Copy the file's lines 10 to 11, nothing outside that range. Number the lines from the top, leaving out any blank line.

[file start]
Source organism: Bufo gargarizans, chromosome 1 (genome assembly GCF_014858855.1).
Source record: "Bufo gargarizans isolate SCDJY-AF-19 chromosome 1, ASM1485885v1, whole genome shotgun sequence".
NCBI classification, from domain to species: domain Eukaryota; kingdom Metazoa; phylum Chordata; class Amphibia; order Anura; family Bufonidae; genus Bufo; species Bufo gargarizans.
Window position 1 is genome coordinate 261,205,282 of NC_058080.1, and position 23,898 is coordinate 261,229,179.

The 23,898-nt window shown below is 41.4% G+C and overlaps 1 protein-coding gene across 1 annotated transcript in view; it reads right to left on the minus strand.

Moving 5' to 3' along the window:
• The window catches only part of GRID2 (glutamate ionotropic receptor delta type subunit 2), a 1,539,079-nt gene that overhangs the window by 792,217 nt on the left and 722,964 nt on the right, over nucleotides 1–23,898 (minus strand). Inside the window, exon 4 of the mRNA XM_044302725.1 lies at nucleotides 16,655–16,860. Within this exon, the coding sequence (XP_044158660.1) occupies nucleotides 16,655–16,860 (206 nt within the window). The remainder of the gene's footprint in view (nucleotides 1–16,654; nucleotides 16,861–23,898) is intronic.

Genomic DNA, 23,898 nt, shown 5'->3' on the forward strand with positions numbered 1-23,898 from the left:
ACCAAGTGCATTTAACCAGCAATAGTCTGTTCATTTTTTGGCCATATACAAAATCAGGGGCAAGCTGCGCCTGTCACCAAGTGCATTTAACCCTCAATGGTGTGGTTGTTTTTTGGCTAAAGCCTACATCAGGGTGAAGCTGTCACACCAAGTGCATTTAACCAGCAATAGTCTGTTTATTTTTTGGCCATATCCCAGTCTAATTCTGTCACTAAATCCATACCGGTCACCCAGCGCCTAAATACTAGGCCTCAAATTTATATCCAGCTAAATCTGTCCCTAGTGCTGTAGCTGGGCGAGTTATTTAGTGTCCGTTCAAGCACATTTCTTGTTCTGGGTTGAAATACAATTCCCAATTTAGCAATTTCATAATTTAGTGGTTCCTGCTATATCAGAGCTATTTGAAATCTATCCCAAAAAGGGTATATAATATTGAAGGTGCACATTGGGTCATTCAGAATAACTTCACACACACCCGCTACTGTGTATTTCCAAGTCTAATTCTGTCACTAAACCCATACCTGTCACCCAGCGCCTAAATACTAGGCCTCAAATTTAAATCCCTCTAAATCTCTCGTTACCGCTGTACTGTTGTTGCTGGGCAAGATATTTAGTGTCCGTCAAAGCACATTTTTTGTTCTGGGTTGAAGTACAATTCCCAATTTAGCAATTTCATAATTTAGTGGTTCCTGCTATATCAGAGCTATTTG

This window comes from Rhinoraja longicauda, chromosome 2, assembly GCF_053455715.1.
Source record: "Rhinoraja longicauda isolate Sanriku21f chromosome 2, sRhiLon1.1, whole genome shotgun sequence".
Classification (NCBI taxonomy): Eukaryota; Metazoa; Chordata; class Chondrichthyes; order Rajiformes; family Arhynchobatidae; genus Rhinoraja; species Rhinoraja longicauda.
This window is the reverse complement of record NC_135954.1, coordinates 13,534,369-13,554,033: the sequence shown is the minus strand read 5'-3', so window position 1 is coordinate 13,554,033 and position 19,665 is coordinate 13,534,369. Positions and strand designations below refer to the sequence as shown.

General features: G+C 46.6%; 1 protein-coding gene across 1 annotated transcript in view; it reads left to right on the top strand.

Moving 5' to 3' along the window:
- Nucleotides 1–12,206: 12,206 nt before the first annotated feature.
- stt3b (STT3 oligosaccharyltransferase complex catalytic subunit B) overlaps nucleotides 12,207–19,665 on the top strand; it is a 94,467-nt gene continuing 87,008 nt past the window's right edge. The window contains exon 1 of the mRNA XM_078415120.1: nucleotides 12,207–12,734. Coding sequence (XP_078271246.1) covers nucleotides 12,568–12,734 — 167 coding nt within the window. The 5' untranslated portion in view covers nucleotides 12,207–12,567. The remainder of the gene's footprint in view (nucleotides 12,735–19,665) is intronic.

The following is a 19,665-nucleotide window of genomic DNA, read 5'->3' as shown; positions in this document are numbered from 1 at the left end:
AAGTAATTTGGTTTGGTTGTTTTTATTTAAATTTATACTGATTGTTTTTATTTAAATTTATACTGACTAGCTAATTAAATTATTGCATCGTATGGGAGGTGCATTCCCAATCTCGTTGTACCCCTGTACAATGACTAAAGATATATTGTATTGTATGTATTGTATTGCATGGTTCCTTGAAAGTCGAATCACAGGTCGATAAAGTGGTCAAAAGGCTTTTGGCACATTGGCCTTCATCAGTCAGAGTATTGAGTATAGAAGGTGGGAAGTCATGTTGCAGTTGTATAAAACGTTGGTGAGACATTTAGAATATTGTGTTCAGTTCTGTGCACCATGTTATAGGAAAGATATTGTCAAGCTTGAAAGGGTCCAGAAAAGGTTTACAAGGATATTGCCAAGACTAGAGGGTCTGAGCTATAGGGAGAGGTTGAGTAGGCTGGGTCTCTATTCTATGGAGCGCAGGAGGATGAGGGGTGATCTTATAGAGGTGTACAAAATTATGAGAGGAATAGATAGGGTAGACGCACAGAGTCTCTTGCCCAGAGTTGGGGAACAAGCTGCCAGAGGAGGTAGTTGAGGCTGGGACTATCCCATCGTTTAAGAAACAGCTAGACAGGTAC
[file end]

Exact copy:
This window comes from Rhinoraja longicauda, chromosome 2, assembly GCF_053455715.1.
Source record: "Rhinoraja longicauda isolate Sanriku21f chromosome 2, sRhiLon1.1, whole genome shotgun sequence".